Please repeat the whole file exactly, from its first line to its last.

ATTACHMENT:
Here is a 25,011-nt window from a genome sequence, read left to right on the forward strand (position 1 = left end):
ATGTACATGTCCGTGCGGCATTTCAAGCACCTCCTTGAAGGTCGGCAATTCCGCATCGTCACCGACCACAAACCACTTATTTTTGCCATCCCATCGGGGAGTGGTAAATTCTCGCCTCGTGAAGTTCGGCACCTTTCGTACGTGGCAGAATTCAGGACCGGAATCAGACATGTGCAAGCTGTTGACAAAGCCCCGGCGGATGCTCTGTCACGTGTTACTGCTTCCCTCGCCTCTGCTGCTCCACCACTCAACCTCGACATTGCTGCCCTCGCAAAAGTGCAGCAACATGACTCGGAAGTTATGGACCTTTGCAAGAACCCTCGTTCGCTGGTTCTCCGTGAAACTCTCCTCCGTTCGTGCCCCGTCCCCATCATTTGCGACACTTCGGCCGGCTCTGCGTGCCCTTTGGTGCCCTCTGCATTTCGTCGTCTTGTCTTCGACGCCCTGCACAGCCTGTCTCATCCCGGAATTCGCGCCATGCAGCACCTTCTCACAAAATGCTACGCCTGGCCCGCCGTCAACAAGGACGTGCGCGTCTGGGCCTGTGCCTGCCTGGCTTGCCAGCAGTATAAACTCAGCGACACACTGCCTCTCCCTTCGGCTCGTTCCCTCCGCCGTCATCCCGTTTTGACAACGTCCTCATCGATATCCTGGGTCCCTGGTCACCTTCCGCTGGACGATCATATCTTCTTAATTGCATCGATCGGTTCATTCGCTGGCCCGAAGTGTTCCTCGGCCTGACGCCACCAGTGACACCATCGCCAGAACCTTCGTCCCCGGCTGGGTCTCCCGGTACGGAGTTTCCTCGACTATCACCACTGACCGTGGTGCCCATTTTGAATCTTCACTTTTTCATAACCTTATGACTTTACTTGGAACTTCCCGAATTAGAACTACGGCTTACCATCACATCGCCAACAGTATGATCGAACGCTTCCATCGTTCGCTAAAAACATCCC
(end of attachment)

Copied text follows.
Here is a 25,011-nt window from a genome sequence, read left to right on the forward strand (position 1 = left end):
ATGTACATGTCCGTGCGGCATTTCAAGCACCTCCTTGAAGGTCGGCAATTCCGCATCGTCACCGACCACAAACCACTTATTTTTGCCATCCCATCGGGGAGTGGTAAATTCTCGCCTCGTGAAGTTCGGCACCTTTCGTACGTGGCAGAATTCAGGACCGGAATCAGACATGTGCAAGCTGTTGACAAAGCCCCGGCGGATGCTCTGTCACGTGTTACTGCTTCCCTCGCCTCTGCTGCTCCACCACTCAACCTCGACATTGCTGCCCTCGCAAAAGTGCAGCAACATGACTCGGAAGTTATGGACCTTTGCAAGAACCCTCGTTCGCTGGTTCTCCGTGAAACTCTCCTCCGTTCGTGCCCCGTCCCCATCATTTGCGACACTTCGGCCGGCTCTGCGTGCCCTTTGGTGCCCTCTGCATTTCGTCGTCTTGTCTTCGACGCCCTGCACAGCCTGTCTCATCCCGGAATTCGCGCCATGCAGCACCTTCTCACAAAATGCTACGCCTGGCCCGCCGTCAACAAGGACGTGCGCGTCTGGGCCTGTGCCTGCCTGGCTTGCCAGCAGTATAAACTCAGCGACACACTGCCTCTCCCTTCGGCTCGTTCCCTCCGCCGTCATCCCGTTTTGACAACGTCCTCATCGATATCCTGGGTCCCTGGTCACCTTCCGCTGGACGATCATATCTTCTTAATTGCATCGATCGGTTCATTCGCTGGCCCGAAGTGTTCCTCGGCCTGACGCCACCAGTGACACCATCGCCAGAACCTTCGTCCCCGGCTGGGTCTCCCGGTACGGAGTTTCCTCGACTATCACCACTGACCGTGGTGCCCATTTTGAATCTTCACTTTTTCATAACCTTATGACTTTACTTGGAACTTCCCGAATTAGAACTACGGCTTACCATCACATCGCCAACAGTATGATCGAACGCTTCCATCGTTCGCTAAAAACATCCC